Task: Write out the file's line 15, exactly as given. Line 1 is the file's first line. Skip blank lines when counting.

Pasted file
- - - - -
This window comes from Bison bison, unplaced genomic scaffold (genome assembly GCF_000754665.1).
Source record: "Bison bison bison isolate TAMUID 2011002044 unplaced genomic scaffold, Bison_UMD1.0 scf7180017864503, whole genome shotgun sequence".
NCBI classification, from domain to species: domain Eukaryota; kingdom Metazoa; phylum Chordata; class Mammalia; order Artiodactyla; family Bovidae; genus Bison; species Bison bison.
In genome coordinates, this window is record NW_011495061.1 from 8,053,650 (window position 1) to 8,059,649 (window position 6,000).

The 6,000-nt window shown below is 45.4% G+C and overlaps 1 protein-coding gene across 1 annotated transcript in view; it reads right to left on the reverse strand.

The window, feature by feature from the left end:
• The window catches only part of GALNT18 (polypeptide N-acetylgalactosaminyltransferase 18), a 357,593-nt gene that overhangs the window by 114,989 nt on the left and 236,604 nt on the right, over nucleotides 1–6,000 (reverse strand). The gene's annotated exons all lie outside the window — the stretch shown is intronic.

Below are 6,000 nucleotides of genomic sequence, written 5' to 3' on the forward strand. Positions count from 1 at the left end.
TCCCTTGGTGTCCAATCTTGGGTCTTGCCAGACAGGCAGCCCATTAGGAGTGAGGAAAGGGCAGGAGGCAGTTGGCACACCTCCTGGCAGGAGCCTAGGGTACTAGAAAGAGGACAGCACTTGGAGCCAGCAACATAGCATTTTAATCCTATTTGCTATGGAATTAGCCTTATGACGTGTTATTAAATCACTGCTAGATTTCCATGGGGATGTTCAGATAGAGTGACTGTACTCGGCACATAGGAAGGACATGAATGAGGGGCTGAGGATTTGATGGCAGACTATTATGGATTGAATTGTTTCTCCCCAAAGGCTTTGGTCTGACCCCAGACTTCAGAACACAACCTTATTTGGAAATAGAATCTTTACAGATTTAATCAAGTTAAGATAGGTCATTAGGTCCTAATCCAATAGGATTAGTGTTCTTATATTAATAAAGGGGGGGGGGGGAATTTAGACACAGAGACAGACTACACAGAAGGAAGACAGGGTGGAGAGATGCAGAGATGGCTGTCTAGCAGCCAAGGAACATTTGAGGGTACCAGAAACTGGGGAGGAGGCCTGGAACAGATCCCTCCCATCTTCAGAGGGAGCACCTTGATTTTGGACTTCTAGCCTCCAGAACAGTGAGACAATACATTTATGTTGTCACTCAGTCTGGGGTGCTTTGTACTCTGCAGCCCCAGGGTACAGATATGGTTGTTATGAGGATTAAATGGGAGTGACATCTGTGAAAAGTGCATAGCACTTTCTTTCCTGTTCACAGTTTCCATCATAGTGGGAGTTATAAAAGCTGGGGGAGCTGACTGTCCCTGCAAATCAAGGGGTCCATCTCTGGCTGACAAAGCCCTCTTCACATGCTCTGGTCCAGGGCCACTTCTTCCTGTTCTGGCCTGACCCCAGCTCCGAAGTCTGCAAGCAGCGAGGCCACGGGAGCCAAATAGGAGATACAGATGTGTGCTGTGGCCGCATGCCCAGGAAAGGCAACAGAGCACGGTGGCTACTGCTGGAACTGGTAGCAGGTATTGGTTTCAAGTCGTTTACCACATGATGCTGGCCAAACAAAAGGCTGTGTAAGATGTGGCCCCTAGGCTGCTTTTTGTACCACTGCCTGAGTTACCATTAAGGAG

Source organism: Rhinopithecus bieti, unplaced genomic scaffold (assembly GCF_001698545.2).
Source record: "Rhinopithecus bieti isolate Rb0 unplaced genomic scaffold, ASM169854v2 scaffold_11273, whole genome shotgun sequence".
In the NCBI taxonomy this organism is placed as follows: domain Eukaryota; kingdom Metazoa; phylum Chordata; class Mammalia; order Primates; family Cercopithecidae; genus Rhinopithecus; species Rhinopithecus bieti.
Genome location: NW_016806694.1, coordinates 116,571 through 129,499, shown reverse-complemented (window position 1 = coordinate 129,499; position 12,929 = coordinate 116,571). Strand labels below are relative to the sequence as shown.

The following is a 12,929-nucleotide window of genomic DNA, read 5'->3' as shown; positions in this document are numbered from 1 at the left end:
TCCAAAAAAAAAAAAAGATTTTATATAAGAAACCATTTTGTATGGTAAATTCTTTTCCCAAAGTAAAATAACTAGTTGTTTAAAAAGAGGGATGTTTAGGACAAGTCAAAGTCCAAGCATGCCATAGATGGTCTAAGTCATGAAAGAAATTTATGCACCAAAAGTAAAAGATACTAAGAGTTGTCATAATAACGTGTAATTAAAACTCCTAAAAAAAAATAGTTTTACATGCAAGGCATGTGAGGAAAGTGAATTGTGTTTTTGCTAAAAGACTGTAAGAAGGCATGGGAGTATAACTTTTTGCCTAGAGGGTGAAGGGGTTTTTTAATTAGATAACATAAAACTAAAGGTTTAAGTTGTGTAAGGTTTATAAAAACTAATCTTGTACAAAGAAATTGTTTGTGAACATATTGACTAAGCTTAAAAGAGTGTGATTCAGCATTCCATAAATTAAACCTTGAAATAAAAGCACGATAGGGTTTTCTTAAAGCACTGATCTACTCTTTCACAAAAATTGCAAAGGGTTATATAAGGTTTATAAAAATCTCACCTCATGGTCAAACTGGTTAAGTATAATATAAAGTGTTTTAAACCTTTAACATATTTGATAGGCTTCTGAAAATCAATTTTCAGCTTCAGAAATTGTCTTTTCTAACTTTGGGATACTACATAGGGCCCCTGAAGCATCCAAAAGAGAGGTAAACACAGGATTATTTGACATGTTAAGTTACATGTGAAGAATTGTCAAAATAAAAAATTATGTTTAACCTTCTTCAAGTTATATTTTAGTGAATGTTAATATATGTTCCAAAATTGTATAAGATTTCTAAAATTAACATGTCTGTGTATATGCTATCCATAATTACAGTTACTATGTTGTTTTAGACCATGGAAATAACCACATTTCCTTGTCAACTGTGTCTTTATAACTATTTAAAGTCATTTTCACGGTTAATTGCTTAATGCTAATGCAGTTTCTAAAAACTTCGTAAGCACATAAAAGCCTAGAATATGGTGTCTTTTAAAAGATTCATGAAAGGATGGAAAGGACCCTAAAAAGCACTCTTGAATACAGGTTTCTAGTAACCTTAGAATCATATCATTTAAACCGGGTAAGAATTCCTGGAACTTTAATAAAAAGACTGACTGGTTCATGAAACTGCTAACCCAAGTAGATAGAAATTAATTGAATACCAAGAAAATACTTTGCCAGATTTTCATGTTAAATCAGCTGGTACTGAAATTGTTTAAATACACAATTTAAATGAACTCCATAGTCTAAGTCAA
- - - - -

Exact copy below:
TCCAAAAAAAAAAAAAGATTTTATATAAGAAACCATTTTGTATGGTAAATTCTTTTCCCAAAGTAAAATAACTAGTTGTTTAAAAAGAGGGATGTTTAGGACAAGTCAAAGTCCAAGCATGCCATAGATGGTCTAAGTCATGAAAGAAATTTATGCACCAAAAGTAAAAGATACTAAGAGTTGTCATAATAACGTGTAATTAAAACTCCTAAAAAAAAATAGTTTTACATGCAAGGCATGTGAGGAAAGTGAATTGTGTTTTTGCTAAAAGACTGTAAGAAGGCATGGGAGTATAACTTTTTGCCTAGAGGGTGAAGGGGTTTTTTAATTAGATAACATAAAACTAAAGGTTTAAGTTGTGTAAGGTTTATAAAAACTAATCTTGTACAAAGAAATTGTTTGTGAACATATTGACTAAGCTTAAAAGAGTGTGATTCAGCATTCCATAAATTAAACCTTGAAATAAAAGCACGATAGGGTTTTCTTAAAGCACTGATCTACTCTTTCACAAAAATTGCAAAGGGTTATATAAGGTTTATAAAAATCTCACCTCATGGTCAAACTGGTTAAGTATAATATAAAGTGTTTTAAACCTTTAACATATTTGATAGGCTTCTGAAAATCAATTTTCAGCTTCAGAAATTGTCTTTTCTAACTTTGGGATACTACATAGGGCCCCTGAAGCATCCAAAAGAGAGGTAAACACAGGATTATTTGACATGTTAAGTTACATGTGAAGAATTGTCAAAATAAAAAATTATGTTTAACCTTCTTCAAGTTATATTTTAGTGAATGTTAATATATGTTCCAAAATTGTATAAGATTTCTAAAATTAACATGTCTGTGTATATGCTATCCATAATTACAGTTACTATGTTGTTTTAGACCATGGAAATAACCACATTTCCTTGTCAACTGTGTCTTTATAACTATTTAAAGTCATTTTCACGGTTAATTGCTTAATGCTAATGCAGTTTCTAAAAACTTCGTAAGCACATAAAAGCCTAGAATATGGTGTCTTTTAAAAGATTCATGAAAGGATGGAAAGGACCCTAAAAAGCACTCTTGAATACAGGTTTCTAGTAACCTTAGAATCATATCATTTAAACCGGGTAAGAATTCCTGGAACTTTAATAAAAAGACTGACTGGTTCATGAAACTGCTAACCCAAGTAGATAGAAATTAATTGAATACCAAGAAAATACTTTGCCAGATTTTCATGTTAAATCAGCTGGTACTGAAATTGTTTAAATACACAATTTAAATGAACTCCATAGTCTAAGTCAA